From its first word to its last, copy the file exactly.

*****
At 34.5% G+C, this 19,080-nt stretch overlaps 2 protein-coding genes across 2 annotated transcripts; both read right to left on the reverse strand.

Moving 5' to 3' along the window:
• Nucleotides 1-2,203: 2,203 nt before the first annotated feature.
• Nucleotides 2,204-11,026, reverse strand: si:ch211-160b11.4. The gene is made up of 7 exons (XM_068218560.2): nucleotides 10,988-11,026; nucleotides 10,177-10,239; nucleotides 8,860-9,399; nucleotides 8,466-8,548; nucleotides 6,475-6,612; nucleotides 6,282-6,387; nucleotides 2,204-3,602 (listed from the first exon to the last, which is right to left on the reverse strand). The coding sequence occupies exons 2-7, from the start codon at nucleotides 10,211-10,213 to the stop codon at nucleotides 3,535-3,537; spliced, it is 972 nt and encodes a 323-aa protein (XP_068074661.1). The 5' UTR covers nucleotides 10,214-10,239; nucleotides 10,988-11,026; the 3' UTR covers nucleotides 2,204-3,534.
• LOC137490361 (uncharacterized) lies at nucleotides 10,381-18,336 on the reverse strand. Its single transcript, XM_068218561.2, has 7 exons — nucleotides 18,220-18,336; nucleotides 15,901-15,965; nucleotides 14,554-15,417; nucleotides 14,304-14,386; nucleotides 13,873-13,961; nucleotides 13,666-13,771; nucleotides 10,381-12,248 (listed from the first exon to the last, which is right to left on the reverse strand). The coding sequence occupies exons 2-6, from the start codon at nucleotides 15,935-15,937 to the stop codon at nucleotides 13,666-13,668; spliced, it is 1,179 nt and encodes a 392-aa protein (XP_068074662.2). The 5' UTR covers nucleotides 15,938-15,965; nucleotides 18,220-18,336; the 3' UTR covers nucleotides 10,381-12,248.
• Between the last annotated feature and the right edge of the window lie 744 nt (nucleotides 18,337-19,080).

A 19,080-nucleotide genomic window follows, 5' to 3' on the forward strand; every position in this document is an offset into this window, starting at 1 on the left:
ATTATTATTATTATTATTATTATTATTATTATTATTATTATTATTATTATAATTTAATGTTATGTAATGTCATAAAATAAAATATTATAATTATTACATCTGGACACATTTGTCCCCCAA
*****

At 34.5% G+C, this 19,080-nt stretch overlaps 2 protein-coding genes across 2 annotated transcripts; both read right to left on the reverse strand.

Moving 5' to 3' along the window:
• Nucleotides 1-2,203: 2,203 nt before the first annotated feature.
• Nucleotides 2,204-11,026, reverse strand: si:ch211-160b11.4. The gene is made up of 7 exons (XM_068218560.2): nucleotides 10,988-11,026; nucleotides 10,177-10,239; nucleotides 8,860-9,399; nucleotides 8,466-8,548; nucleotides 6,475-6,612; nucleotides 6,282-6,387; nucleotides 2,204-3,602 (listed from the first exon to the last, which is right to left on the reverse strand). The coding sequence occupies exons 2-7, from the start codon at nucleotides 10,211-10,213 to the stop codon at nucleotides 3,535-3,537; spliced, it is 972 nt and encodes a 323-aa protein (XP_068074661.1). The 5' UTR covers nucleotides 10,214-10,239; nucleotides 10,988-11,026; the 3' UTR covers nucleotides 2,204-3,534.
• LOC137490361 (uncharacterized) lies at nucleotides 10,381-18,336 on the reverse strand. Its single transcript, XM_068218561.2, has 7 exons — nucleotides 18,220-18,336; nucleotides 15,901-15,965; nucleotides 14,554-15,417; nucleotides 14,304-14,386; nucleotides 13,873-13,961; nucleotides 13,666-13,771; nucleotides 10,381-12,248 (listed from the first exon to the last, which is right to left on the reverse strand). The coding sequence occupies exons 2-6, from the start codon at nucleotides 15,935-15,937 to the stop codon at nucleotides 13,666-13,668; spliced, it is 1,179 nt and encodes a 392-aa protein (XP_068074662.2). The 5' UTR covers nucleotides 15,938-15,965; nucleotides 18,220-18,336; the 3' UTR covers nucleotides 10,381-12,248.
• Between the last annotated feature and the right edge of the window lie 744 nt (nucleotides 18,337-19,080).

A 19,080-nucleotide genomic window follows, 5' to 3' on the forward strand; every position in this document is an offset into this window, starting at 1 on the left:
ATTATTATTATTATTATTATTATTATTATTATTATTATTATTATTATTATAATTTAATGTTATGTAATGTCATAAAATAAAATATTATAATTATTACATCTGGACACATTTGTCCCCCAA